Somehow, though, as I reach my “golden years” I find that I must work a bit harder at being happy.  My husband’s disability left him with a fatigue which makes any enjoyable outings difficult.  We struggle financially, so even a dinner out is a rarity.  I have begun to have some of the health issues which come with aging, and I find that, even with health insurance, our co-pays and prescriptions take a large chunk of money from our budget.  I listen to friends talking about their vacations and evenings out, and I can’t help but feel a bit envious.  I watch older couples whose marriages are strong and loving, and I wish my own had been better.   

I am, however, surrounded by blessings; as I sit here writing, the birds are singing outside my window, the early morning sunlight touches the lovely trees in our neighborhood, and the air is perfumed with the phlox blooming beside my porch.  I find great comfort in my lovely old Victorian home — she may be a bit frayed around the edges, as am I, but she has been my safe haven for forty-five years, holding all of my cherished belongings and memories.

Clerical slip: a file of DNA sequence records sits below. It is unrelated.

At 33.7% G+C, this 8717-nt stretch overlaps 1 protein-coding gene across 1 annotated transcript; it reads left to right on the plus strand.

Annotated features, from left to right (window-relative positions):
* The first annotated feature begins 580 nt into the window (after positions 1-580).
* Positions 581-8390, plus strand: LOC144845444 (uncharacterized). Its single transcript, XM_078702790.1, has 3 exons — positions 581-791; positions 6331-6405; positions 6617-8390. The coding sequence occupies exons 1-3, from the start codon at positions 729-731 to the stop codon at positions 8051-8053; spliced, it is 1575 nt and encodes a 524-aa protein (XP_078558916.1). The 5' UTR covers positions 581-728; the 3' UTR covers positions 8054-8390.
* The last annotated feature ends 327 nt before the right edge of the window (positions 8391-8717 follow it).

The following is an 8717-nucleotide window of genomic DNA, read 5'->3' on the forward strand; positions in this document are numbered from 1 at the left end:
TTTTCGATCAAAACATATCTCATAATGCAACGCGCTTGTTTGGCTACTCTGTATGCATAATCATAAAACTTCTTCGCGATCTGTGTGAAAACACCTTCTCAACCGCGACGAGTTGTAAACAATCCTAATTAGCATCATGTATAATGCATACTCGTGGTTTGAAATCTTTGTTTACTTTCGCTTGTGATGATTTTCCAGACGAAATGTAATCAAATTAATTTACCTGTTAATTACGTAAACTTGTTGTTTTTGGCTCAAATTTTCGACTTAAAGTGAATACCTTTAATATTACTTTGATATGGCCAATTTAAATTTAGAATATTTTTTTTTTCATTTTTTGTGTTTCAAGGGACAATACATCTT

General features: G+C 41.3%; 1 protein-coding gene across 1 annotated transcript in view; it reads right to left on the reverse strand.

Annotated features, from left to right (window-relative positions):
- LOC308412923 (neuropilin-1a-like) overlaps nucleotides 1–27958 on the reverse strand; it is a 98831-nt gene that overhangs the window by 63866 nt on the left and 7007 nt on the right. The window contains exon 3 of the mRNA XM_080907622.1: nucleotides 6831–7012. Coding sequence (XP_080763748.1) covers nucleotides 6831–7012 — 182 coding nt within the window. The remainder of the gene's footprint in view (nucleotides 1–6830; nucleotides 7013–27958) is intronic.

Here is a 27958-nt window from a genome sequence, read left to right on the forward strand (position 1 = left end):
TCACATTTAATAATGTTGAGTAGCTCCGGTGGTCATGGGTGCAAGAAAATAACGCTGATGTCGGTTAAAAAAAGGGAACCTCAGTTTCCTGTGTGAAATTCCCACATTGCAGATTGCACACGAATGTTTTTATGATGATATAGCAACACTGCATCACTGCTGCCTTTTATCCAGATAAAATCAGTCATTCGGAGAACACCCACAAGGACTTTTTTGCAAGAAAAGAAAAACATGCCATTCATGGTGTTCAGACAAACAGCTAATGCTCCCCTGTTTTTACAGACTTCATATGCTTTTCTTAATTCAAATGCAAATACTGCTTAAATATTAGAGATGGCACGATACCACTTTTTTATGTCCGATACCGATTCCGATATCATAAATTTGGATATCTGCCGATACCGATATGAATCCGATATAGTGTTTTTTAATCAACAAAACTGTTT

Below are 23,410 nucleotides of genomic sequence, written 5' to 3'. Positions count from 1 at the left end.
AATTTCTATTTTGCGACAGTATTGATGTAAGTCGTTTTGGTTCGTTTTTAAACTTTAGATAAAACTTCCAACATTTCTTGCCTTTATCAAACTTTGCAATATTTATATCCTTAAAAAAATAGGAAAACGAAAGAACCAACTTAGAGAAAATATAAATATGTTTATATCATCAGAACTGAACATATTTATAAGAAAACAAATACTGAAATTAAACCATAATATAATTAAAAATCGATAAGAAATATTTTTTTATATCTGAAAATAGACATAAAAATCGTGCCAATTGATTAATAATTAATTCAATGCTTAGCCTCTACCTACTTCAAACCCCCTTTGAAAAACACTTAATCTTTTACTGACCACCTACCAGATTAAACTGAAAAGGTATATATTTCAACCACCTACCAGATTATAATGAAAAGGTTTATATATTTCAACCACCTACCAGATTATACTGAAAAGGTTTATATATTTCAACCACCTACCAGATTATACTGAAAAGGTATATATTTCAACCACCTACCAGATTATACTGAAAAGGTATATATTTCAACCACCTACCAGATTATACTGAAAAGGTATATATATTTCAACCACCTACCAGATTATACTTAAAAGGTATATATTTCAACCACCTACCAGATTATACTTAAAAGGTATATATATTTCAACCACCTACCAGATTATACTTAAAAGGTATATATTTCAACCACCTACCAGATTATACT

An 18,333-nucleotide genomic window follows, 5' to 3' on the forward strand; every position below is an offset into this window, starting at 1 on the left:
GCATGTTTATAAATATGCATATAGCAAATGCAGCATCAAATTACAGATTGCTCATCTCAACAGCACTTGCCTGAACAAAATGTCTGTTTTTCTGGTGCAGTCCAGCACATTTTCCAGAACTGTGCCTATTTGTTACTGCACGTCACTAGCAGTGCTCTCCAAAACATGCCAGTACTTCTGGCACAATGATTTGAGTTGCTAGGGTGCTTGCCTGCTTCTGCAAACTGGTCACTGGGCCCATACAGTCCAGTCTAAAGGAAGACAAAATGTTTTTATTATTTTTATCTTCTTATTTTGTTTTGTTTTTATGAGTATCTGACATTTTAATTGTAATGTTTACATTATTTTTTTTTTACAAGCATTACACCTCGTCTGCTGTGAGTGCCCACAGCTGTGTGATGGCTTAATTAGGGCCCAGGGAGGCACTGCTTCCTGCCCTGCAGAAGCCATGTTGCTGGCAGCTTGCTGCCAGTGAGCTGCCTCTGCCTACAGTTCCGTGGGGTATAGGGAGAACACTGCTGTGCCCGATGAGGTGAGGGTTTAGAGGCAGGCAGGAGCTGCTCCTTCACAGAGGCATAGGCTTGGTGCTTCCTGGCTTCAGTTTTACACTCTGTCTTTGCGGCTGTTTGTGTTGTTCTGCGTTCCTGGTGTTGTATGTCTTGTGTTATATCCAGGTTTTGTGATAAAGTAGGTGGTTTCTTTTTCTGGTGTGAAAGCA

And so, I try to find my happiness in these simple gifts life offers.  I read and I write; I sit on my lovely porch and watch the birds, squirrels, chipmunks and deer at the bird feeders.  I tend my garden and look with joy upon each new blossom.  I spend time with friends and family.  A simple lunch with a good friend is a joyful event.  Listening to the chatter of my grandchildren fills my heart.  A walk with a neighbor through a local garden or trail can be the highlight of a day.  A meal with my children is always a special treat.  I have found that happiness is not something that “comes to us.”   We must discover it for ourselves in each small moment of our days.


A Wake Up Call to Congress??